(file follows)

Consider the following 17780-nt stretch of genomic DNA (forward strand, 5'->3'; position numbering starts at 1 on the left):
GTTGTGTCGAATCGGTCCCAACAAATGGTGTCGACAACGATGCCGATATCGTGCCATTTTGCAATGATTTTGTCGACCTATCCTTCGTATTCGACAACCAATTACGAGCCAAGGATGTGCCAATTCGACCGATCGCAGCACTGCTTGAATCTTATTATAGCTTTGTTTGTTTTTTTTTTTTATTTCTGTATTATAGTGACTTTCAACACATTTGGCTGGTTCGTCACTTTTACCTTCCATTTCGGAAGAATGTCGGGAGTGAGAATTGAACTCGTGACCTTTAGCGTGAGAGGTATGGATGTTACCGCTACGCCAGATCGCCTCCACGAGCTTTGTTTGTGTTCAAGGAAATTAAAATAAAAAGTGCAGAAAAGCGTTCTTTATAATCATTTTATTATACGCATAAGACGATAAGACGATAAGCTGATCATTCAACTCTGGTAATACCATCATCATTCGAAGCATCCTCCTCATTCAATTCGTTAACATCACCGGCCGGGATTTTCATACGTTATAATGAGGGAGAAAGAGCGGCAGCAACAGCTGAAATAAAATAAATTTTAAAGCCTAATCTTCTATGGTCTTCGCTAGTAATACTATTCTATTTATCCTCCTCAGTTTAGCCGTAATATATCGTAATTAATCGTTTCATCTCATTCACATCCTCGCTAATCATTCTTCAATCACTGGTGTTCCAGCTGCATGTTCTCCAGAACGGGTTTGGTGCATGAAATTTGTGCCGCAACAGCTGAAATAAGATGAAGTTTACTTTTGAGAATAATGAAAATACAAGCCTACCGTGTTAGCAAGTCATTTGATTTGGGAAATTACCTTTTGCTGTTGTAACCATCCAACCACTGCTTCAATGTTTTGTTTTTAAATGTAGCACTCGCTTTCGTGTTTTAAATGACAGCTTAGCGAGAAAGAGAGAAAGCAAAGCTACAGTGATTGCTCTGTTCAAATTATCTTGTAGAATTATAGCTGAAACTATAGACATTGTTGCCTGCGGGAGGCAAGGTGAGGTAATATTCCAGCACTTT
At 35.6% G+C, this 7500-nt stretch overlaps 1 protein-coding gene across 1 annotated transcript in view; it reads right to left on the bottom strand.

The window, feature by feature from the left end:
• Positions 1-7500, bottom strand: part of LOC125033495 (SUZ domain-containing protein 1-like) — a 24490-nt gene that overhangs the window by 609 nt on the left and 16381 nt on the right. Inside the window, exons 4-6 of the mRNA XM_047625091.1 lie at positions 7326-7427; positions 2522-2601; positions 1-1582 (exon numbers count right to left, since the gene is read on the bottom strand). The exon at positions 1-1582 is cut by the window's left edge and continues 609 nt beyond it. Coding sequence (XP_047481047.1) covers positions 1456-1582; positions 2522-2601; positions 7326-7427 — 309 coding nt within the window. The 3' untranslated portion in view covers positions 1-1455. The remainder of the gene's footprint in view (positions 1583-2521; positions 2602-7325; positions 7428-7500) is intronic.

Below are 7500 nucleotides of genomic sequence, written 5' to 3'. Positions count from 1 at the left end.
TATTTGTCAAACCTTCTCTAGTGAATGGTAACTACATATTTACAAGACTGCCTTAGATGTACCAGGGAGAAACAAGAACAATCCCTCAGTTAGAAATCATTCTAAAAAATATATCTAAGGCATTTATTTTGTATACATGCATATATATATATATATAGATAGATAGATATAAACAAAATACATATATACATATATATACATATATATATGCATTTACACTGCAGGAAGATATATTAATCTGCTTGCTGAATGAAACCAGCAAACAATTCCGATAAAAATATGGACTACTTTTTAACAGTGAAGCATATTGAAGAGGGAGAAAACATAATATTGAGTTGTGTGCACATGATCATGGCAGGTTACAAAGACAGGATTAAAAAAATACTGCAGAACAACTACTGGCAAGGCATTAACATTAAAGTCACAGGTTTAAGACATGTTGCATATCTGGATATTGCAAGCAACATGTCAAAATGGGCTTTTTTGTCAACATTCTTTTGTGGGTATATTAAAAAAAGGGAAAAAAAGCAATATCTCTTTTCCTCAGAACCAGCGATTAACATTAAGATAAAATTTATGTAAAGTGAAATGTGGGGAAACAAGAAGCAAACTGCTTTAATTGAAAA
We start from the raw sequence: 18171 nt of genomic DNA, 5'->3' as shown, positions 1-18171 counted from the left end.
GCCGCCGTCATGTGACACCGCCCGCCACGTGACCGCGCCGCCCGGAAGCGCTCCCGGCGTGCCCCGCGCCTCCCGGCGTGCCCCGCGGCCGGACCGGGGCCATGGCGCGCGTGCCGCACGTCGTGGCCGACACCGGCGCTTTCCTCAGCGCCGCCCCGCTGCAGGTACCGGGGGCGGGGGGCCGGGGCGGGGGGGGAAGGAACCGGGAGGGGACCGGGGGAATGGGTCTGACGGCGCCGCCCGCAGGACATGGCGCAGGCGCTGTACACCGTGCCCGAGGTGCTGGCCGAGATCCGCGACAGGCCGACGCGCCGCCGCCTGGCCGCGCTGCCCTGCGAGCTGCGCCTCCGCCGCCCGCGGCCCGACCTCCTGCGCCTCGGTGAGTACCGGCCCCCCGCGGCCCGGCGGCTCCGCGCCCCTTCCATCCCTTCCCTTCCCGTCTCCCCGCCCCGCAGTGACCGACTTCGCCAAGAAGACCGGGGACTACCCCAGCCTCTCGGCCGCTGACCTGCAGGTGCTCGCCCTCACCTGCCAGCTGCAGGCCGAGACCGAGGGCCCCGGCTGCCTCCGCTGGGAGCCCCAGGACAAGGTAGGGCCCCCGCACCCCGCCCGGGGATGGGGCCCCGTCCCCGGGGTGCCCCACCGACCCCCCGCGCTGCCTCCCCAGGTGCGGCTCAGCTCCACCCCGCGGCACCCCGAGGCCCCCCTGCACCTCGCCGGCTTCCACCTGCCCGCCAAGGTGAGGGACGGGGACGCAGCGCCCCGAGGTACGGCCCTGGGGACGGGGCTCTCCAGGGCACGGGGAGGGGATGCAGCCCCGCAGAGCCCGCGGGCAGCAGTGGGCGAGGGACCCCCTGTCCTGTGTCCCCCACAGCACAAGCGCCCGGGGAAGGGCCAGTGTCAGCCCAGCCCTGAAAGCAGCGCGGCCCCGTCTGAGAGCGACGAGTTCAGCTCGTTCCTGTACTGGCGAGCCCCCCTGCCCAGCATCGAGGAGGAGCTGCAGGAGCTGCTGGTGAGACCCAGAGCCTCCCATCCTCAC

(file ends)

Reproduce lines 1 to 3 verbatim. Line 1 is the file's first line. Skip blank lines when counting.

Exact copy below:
Consider the following 17780-nt stretch of genomic DNA (forward strand, 5'->3'; position numbering starts at 1 on the left):
GTTGTGTCGAATCGGTCCCAACAAATGGTGTCGACAACGATGCCGATATCGTGCCATTTTGCAATGATTTTGTCGACCTATCCTTCGTATTCGACAACCAATTACGAGCCAAGGATGTGCCAATTCGACCGATCGCAGCACTGCTTGAATCTTATTATAGCTTTGTTTGTTTTTTTTTTTTATTTCTGTATTATAGTGACTTTCAACACATTTGGCTGGTTCGTCACTTTTACCTTCCATTTCGGAAGAATGTCGGGAGTGAGAATTGAACTCGTGACCTTTAGCGTGAGAGGTATGGATGTTACCGCTACGCCAGATCGCCTCCACGAGCTTTGTTTGTGTTCAAGGAAATTAAAATAAAAAGTGCAGAAAAGCGTTCTTTATAATCATTTTATTATACGCATAAGACGATAAGACGATAAGCTGATCATTCAACTCTGGTAATACCATCATCATTCGAAGCATCCTCCTCATTCAATTCGTTAACATCACCGGCCGGGATTTTCATACGTTATAATGAGGGAGAAAGAGCGGCAGCAACAGCTGAAATAAAATAAATTTTAAAGCCTAATCTTCTATGGTCTTCGCTAGTAATACTATTCTATTTATCCTCCTCAGTTTAGCCGTAATATATCGTAATTAATCGTTTCATCTCATTCACATCCTCGCTAATCATTCTTCAATCACTGGTGTTCCAGCTGCATGTTCTCCAGAACGGGTTTGGTGCATGAAATTTGTGCCGCAACAGCTGAAATAAGATGAAGTTTACTTTTGAGAATAATGAAAATACAAGCCTACCGTGTTAGCAAGTCATTTGATTTGGGAAATTACCTTTTGCTGTTGTAACCATCCAACCACTGCTTCAATGTTTTGTTTTTAAATGTAGCACTCGCTTTCGTGTTTTAAATGACAGCTTAGCGAGAAAGAGAGAAAGCAAAGCTACAGTGATTGCTCTGTTCAAATTATCTTGTAGAATTATAGCTGAAACTATAGACATTGTTGCCTGCGGGAGGCAAGGTGAGGTAATATTCCAGCACTTT
At 35.6% G+C, this 7500-nt stretch overlaps 1 protein-coding gene across 1 annotated transcript in view; it reads right to left on the bottom strand.